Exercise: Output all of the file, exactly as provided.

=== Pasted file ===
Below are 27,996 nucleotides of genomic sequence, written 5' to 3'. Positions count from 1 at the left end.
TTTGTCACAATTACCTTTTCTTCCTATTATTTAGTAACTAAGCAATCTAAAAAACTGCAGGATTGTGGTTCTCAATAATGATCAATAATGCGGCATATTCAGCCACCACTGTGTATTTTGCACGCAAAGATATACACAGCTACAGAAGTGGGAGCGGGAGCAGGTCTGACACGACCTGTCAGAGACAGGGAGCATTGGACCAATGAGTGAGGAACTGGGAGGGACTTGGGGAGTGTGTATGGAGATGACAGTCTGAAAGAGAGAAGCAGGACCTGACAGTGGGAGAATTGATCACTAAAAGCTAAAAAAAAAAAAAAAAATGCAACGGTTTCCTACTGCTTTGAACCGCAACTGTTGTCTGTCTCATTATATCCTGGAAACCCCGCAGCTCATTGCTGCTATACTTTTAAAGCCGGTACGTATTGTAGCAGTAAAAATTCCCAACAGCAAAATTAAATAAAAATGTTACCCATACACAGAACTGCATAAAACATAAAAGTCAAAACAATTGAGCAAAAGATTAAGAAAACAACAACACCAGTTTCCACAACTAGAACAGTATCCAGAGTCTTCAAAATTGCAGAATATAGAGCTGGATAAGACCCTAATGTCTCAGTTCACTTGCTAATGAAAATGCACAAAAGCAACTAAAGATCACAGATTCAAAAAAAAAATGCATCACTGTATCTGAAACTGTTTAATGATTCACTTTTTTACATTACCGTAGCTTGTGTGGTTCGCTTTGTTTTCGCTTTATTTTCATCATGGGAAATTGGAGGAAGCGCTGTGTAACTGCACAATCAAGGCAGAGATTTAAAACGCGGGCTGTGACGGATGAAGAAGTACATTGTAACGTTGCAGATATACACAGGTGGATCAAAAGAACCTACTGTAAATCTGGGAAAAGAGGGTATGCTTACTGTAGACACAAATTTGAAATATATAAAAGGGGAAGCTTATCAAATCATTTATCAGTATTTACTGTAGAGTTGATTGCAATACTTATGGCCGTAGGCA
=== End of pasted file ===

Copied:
Below are 27,996 nucleotides of genomic sequence, written 5' to 3'. Positions count from 1 at the left end.
TTTGTCACAATTACCTTTTCTTCCTATTATTTAGTAACTAAGCAATCTAAAAAACTGCAGGATTGTGGTTCTCAATAATGATCAATAATGCGGCATATTCAGCCACCACTGTGTATTTTGCACGCAAAGATATACACAGCTACAGAAGTGGGAGCGGGAGCAGGTCTGACACGACCTGTCAGAGACAGGGAGCATTGGACCAATGAGTGAGGAACTGGGAGGGACTTGGGGAGTGTGTATGGAGATGACAGTCTGAAAGAGAGAAGCAGGACCTGACAGTGGGAGAATTGATCACTAAAAGCTAAAAAAAAAAAAAAAAATGCAACGGTTTCCTACTGCTTTGAACCGCAACTGTTGTCTGTCTCATTATATCCTGGAAACCCCGCAGCTCATTGCTGCTATACTTTTAAAGCCGGTACGTATTGTAGCAGTAAAAATTCCCAACAGCAAAATTAAATAAAAATGTTACCCATACACAGAACTGCATAAAACATAAAAGTCAAAACAATTGAGCAAAAGATTAAGAAAACAACAACACCAGTTTCCACAACTAGAACAGTATCCAGAGTCTTCAAAATTGCAGAATATAGAGCTGGATAAGACCCTAATGTCTCAGTTCACTTGCTAATGAAAATGCACAAAAGCAACTAAAGATCACAGATTCAAAAAAAAAATGCATCACTGTATCTGAAACTGTTTAATGATTCACTTTTTTACATTACCGTAGCTTGTGTGGTTCGCTTTGTTTTCGCTTTATTTTCATCATGGGAAATTGGAGGAAGCGCTGTGTAACTGCACAATCAAGGCAGAGATTTAAAACGCGGGCTGTGACGGATGAAGAAGTACATTGTAACGTTGCAGATATACACAGGTGGATCAAAAGAACCTACTGTAAATCTGGGAAAAGAGGGTATGCTTACTGTAGACACAAATTTGAAATATATAAAAGGGGAAGCTTATCAAATCATTTATCAGTATTTACTGTAGAGTTGATTGCAATACTTATGGCCGTAGGCA